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Evan Young, a retired army officer living in Arkansas, has reason to be upset with the Veterans Affairs healthcare system. Last year, when Splinter spoke to him, Young was in the middle of a lengthy battle with the VA over receiving post-operative care, laid up in bed for months on pain medication, and writing to his state reps for help. Today, while his immediate issues have been more or less dealt with, he’s still slamming out emails to the referral office, trying to find a doctor to do follow-up.

Young’s case may be a special one, insofar as he is the president and founder of the Transgender America Veterans Association and the operation for which he needed additional care was—and is—still considered by some Americans to be an affront to the flag. But in spite of all that, and Young’s nonchalant attitude towards being a political test case for the sprawling veterans’ health care system, today he speaks highly of the VA. “I love my VA here locally, you see other veterans, there’s camaraderie there,” he says.

The guys that are scheming to replace the VA with a private health care system, says Young, probably “don’t really care about veterans. This is just about putting more money in rich people’s pockets.”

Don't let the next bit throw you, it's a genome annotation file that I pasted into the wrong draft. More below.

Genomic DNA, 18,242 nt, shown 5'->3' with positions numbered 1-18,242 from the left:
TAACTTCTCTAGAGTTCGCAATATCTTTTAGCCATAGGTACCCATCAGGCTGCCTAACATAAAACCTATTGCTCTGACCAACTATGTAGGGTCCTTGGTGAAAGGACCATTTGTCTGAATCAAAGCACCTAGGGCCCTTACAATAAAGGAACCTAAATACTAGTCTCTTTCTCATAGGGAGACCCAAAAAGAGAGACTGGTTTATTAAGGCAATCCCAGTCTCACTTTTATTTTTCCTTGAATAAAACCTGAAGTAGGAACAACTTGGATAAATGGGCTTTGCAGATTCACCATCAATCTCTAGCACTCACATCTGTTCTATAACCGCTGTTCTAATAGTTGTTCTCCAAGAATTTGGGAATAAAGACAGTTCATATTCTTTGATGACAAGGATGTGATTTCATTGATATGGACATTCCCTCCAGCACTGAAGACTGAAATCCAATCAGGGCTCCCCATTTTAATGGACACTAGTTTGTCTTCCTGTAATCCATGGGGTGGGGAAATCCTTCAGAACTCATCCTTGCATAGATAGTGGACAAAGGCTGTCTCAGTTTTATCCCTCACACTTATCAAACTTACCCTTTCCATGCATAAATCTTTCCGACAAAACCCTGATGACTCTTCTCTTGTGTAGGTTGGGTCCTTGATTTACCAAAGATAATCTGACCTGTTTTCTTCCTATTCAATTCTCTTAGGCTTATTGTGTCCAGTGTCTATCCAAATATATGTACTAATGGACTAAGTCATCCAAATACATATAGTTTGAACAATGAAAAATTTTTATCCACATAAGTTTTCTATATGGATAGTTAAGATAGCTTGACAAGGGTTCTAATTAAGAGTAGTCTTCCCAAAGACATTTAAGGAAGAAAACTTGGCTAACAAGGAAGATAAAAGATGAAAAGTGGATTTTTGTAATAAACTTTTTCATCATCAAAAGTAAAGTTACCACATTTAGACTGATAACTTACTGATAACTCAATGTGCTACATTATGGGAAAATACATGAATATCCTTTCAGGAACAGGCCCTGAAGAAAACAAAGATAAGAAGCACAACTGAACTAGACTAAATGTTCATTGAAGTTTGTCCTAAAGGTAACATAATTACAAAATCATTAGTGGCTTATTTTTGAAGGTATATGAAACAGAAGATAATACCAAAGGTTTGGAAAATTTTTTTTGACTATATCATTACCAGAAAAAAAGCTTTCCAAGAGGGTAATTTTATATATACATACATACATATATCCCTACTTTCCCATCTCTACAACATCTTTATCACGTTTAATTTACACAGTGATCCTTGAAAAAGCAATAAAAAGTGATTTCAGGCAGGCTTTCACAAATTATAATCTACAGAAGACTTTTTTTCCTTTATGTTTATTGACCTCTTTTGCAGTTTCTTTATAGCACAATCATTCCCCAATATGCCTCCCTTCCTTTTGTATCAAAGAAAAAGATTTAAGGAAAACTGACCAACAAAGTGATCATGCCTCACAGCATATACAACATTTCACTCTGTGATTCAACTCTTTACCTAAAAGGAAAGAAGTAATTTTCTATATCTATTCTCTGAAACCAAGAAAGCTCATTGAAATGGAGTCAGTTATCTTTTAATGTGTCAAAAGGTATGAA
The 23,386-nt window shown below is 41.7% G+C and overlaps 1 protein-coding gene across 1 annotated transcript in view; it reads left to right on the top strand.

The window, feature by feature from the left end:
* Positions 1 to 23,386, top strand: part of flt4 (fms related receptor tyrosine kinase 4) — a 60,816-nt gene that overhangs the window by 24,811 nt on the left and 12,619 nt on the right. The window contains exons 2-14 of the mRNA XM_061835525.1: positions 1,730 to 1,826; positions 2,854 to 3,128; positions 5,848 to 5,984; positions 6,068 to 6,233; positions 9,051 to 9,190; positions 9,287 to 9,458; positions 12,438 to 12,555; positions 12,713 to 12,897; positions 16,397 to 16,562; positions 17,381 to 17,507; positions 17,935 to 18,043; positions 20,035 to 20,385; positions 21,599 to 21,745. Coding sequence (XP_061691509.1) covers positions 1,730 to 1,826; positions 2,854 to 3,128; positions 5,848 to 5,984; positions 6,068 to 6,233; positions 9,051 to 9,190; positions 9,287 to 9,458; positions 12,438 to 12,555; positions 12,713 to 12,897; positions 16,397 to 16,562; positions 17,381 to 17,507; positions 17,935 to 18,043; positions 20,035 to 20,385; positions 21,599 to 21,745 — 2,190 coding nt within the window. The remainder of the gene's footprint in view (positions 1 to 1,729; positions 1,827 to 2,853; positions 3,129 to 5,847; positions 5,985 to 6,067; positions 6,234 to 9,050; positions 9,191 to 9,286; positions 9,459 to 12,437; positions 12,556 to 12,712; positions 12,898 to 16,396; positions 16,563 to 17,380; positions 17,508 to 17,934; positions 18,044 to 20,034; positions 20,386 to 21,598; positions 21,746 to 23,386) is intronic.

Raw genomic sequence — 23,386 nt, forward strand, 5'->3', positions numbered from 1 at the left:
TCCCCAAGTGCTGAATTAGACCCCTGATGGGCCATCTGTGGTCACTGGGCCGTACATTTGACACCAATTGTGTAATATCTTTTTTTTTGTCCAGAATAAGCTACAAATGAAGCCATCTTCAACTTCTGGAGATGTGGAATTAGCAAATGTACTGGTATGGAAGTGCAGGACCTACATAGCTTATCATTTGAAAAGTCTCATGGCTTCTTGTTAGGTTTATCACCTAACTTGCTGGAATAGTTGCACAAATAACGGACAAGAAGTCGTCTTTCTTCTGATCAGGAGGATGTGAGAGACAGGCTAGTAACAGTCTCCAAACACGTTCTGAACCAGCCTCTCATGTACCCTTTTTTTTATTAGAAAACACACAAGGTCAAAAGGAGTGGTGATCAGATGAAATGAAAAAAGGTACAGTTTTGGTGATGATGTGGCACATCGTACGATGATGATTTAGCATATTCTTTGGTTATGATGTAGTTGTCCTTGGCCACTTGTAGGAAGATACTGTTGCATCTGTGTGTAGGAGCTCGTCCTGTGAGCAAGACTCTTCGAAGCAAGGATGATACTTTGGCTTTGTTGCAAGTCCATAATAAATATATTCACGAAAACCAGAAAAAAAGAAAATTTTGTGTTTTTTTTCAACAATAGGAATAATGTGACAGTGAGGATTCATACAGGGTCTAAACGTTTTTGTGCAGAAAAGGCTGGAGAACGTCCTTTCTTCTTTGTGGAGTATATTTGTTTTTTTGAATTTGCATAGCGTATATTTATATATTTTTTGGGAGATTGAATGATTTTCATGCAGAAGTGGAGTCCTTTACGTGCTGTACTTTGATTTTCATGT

This week, in another swift bit of capitol drama, President Trump removed Veterans’ Affairs head David Shulkin. He is to be replaced by Trump’s personal doctor—a man who, as one concerned veteran reminded me, once described the president’s health as being the result of excellent genes, “just like God made him.”

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Ronny Jackson’s installation as the head of a 377,000-employee bureaucracy with more than 1,200 health care facilities has drawn criticism for a number of reasons, despite the attending controversy about Shulkin’s use of taxpayer money for his own travel. The doctor has no experience managing a large organization; his assertion that Trump, a man who regularly eats four McDonald’s sandwiches in a sitting, is the picture of health might lead one to believe Jackson is the truest of Trump sycophants. But the reshuffling—along with Shulkin’s New York Times op-ed this week framing his departure as the result of a power struggle over the privatization of the VA—is reviving concern that federally funded health care for the country’s 9 million veterans currently receiving care will soon be phased out.

Trump has characteristically muddled the issue, promising during his campaign to privatize the VA, and framing Shulkin’s departure as a move to give veterans “more choices.” Yesterday, a White House spokesperson covered for the president, telling Politico in an email there were “no plans” for privatization.

More telling are the comments from conservatives like Sarah Veradro, the executive director of the Independence Fund. “Obviously, as the White House physician, Admiral Jackson has the president’s trust, which will be vital in bridging the final barriers to getting real VA health care choice enacted into law,” she told the Army Times.